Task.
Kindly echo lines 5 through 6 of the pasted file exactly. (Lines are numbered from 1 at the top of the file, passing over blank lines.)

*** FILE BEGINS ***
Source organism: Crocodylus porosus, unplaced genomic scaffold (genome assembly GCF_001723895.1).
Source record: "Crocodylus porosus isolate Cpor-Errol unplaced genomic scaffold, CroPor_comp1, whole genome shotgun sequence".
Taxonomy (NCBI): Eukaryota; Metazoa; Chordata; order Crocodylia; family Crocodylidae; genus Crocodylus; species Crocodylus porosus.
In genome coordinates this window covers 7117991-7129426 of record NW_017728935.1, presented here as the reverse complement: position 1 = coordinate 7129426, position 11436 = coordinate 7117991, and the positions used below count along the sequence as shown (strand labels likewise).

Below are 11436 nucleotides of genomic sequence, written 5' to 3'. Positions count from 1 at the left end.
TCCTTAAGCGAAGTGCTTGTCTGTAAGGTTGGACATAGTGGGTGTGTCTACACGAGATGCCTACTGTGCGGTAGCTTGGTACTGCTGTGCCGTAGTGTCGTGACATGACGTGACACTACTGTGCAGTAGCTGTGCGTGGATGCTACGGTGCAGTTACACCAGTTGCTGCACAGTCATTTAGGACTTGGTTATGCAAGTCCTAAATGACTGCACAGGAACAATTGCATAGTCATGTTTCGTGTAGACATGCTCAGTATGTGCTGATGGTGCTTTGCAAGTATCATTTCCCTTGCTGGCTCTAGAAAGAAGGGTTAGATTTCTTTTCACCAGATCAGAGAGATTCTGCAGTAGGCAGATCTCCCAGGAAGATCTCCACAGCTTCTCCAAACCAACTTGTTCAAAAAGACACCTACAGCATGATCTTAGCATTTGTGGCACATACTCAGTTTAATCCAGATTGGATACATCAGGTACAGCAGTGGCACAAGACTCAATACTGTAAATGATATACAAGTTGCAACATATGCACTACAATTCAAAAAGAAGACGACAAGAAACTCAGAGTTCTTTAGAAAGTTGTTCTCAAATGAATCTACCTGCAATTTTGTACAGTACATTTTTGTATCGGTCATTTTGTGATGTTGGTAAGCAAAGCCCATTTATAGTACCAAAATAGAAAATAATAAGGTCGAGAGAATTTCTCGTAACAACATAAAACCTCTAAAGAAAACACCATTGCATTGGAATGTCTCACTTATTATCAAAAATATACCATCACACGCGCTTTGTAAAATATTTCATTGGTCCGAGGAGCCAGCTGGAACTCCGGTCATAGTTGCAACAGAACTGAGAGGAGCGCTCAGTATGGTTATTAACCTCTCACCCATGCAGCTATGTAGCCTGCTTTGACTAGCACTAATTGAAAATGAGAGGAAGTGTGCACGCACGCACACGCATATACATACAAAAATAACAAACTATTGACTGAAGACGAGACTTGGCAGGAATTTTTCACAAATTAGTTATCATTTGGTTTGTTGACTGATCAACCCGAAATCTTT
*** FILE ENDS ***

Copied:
Below are 11436 nucleotides of genomic sequence, written 5' to 3'. Positions count from 1 at the left end.
TCCTTAAGCGAAGTGCTTGTCTGTAAGGTTGGACATAGTGGGTGTGTCTACACGAGATGCCTACTGTGCGGTAGCTTGGTACTGCTGTGCCGTAGTGTCGTGACATGACGTGACACTACTGTGCAGTAGCTGTGCGTGGATGCTACGGTGCAGTTACACCAGTTGCTGCACAGTCATTTAGGACTTGGTTATGCAAGTCCTAAATGACTGCACAGGAACAATTGCATAGTCATGTTTCGTGTAGACATGCTCAGTATGTGCTGATGGTGCTTTGCAAGTATCATTTCCCTTGCTGGCTCTAGAAAGAAGGGTTAGATTTCTTTTCACCAGATCAGAGAGATTCTGCAGTAGGCAGATCTCCCAGGAAGATCTCCACAGCTTCTCCAAACCAACTTGTTCAAAAAGACACCTACAGCATGATCTTAGCATTTGTGGCACATACTCAGTTTAATCCAGATTGGATACATCAGGTACAGCAGTGGCACAAGACTCAATACTGTAAATGATATACAAGTTGCAACATATGCACTACAATTCAAAAAGAAGACGACAAGAAACTCAGAGTTCTTTAGAAAGTTGTTCTCAAATGAATCTACCTGCAATTTTGTACAGTACATTTTTGTATCGGTCATTTTGTGATGTTGGTAAGCAAAGCCCATTTATAGTACCAAAATAGAAAATAATAAGGTCGAGAGAATTTCTCGTAACAACATAAAACCTCTAAAGAAAACACCATTGCATTGGAATGTCTCACTTATTATCAAAAATATACCATCACACGCGCTTTGTAAAATATTTCATTGGTCCGAGGAGCCAGCTGGAACTCCGGTCATAGTTGCAACAGAACTGAGAGGAGCGCTCAGTATGGTTATTAACCTCTCACCCATGCAGCTATGTAGCCTGCTTTGACTAGCACTAATTGAAAATGAGAGGAAGTGTGCACGCACGCACACGCATATACATACAAAAATAACAAACTATTGACTGAAGACGAGACTTGGCAGGAATTTTTCACAAATTAGTTATCATTTGGTTTGTTGACTGATCAACCCGAAATCTTT